In the 1940s Charles Huggins reported remarkable palliative benefits following surgical castration in men with advanced prostate cancer, and since then the androgen receptor (AR) has remained the main therapeutic target in this disease. Over the past couple of decades, our understanding of AR-signaling biology has dramatically improved, and it has become apparent that the AR can modulate a number of other well-described oncogenic signaling pathways. Not surprisingly, mounting preclinical and epidemiologic data now supports a role for AR-signaling in promoting the growth and progression of several cancers other than prostate, and early phase clinical trials have documented preliminary signs of efficacy when AR-signaling inhibitors are used in several of these malignancies. In this article, we provide an overview of the evidence supporting the use of AR-directed therapies in prostate as well as other cancers, with an emphasis on the rationale for targeting AR-signaling across tumor types.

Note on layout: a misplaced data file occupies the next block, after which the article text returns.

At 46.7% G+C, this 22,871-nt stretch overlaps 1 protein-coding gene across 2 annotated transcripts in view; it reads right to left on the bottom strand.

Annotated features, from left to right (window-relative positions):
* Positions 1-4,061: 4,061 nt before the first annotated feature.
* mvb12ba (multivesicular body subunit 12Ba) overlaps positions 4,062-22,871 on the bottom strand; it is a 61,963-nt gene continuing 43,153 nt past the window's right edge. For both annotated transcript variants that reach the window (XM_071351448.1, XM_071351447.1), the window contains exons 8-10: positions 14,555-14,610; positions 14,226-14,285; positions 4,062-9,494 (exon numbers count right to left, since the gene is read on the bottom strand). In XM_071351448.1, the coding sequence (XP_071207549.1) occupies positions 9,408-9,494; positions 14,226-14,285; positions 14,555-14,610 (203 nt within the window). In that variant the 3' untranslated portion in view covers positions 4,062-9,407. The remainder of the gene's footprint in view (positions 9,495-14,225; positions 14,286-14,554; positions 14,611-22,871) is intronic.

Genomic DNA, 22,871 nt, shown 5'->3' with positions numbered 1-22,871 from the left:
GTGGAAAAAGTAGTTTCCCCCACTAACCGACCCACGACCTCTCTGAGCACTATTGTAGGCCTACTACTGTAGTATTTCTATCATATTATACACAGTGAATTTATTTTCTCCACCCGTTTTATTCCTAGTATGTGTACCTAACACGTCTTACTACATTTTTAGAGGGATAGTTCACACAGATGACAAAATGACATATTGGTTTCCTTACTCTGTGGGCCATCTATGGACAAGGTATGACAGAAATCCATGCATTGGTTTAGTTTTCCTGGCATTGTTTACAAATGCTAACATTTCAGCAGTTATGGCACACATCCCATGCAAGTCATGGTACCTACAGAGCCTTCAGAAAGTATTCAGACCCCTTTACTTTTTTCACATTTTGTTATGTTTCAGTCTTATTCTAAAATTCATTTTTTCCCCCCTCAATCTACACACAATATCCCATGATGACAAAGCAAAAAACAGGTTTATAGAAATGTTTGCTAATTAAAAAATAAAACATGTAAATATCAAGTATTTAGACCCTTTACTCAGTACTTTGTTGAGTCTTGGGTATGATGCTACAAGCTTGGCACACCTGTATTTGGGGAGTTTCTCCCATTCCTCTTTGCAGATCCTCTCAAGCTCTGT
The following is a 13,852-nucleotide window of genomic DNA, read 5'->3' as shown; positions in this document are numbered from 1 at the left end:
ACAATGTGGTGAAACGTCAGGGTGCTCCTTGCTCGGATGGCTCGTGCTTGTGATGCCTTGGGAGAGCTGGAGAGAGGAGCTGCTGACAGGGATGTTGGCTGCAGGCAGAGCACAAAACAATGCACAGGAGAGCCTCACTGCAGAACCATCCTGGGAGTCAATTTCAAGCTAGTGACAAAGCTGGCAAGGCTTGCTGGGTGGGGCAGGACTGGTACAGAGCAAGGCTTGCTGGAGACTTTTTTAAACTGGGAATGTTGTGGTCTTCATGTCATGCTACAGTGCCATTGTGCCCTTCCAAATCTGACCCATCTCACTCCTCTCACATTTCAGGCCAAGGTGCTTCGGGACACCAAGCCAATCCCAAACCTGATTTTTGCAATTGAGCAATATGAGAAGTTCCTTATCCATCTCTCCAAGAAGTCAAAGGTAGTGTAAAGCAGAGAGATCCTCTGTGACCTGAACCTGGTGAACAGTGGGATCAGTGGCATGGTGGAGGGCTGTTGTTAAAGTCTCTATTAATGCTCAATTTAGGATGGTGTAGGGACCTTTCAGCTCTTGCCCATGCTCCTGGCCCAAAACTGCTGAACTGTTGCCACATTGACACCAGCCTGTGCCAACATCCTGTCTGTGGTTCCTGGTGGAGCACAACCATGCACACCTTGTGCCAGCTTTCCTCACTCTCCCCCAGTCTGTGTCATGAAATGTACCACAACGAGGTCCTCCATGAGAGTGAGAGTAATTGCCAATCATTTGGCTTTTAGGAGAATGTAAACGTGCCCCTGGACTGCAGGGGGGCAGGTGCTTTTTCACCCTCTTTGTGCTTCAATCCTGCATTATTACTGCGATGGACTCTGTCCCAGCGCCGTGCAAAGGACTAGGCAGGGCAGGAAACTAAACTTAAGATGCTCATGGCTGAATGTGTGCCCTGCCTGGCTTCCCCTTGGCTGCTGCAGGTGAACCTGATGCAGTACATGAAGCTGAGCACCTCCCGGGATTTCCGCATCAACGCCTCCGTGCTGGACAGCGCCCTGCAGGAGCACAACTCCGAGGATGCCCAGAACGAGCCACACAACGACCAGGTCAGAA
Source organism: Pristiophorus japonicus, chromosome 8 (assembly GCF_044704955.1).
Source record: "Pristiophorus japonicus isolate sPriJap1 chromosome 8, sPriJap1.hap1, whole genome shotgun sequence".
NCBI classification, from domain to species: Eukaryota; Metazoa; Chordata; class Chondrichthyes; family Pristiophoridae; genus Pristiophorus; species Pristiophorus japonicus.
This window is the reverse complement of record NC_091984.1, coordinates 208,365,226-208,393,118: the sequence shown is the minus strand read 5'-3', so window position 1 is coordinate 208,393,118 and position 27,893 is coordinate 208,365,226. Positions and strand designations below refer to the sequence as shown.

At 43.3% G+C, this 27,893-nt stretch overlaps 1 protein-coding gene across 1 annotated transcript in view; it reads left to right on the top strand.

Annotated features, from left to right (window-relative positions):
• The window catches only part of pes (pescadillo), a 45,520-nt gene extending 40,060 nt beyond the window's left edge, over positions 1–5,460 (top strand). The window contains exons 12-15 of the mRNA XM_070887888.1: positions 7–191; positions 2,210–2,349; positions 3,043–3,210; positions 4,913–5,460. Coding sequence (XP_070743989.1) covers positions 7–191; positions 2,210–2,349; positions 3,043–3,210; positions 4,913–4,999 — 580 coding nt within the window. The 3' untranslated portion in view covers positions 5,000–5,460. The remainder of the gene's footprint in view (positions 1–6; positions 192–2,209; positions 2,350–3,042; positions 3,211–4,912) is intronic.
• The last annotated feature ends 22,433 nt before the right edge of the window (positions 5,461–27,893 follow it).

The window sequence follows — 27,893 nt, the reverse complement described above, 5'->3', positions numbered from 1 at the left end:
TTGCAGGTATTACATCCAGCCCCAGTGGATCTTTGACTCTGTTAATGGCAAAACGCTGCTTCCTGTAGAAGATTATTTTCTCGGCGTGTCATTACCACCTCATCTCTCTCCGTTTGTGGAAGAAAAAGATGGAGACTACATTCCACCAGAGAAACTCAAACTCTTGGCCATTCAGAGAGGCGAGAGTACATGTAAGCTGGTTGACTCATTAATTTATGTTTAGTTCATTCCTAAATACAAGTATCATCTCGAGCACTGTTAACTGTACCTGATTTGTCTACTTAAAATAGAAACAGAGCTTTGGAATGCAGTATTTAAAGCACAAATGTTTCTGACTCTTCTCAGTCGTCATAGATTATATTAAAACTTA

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Cancers. 2017 Jan 11*** epublish ***
Michael T Schweizer, Evan Y Yu
Division of Oncology, Department of Medicine, University of Washington, Seattle, WA 98109, USA. ., Division of Oncology, Department of Medicine, University of Washington, Seattle, WA 98109, USA. .